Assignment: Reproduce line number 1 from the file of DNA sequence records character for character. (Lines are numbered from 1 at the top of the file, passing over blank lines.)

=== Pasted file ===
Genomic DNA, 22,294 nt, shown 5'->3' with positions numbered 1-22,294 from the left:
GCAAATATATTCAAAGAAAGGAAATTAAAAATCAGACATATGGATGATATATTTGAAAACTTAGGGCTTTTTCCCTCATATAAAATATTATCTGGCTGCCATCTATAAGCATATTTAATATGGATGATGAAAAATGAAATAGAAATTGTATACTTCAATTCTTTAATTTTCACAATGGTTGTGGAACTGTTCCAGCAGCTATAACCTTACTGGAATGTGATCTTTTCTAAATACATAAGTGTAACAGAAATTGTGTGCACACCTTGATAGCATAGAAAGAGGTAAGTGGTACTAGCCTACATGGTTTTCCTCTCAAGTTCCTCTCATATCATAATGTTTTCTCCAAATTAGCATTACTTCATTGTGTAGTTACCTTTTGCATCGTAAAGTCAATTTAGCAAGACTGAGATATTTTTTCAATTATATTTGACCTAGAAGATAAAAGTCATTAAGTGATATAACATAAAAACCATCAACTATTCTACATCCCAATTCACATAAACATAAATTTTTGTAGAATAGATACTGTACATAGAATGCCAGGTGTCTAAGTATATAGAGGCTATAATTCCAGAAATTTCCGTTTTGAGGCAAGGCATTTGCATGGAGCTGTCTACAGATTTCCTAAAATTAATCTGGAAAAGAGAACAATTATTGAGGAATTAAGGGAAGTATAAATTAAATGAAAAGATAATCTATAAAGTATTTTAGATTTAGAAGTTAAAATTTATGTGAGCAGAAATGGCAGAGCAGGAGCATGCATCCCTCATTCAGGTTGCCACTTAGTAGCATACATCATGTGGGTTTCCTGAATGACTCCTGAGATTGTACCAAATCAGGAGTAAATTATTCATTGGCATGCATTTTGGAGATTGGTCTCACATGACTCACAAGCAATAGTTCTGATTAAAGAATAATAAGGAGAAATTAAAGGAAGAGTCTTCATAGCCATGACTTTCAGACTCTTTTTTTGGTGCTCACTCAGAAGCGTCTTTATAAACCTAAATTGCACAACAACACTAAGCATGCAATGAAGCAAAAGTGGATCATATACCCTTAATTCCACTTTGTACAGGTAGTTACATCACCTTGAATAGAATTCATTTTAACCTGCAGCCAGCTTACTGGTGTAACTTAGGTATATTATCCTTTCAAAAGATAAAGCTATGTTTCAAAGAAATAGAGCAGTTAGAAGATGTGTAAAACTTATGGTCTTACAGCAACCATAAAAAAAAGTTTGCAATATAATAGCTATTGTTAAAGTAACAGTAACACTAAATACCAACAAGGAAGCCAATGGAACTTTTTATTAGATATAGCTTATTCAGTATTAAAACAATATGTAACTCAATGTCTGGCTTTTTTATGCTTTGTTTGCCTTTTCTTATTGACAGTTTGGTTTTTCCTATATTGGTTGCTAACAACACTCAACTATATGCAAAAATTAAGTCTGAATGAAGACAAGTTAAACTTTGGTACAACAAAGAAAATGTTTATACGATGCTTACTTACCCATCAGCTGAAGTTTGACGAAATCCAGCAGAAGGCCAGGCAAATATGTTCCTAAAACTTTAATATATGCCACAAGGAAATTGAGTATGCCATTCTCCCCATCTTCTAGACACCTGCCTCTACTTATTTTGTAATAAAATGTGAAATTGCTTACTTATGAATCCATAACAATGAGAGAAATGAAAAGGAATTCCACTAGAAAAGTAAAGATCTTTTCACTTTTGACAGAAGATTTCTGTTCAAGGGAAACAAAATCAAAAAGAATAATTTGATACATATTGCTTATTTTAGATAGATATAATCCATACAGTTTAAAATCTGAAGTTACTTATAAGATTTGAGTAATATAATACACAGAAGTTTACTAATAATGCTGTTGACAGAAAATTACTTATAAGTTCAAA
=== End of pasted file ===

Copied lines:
Genomic DNA, 22,294 nt, shown 5'->3' with positions numbered 1-22,294 from the left: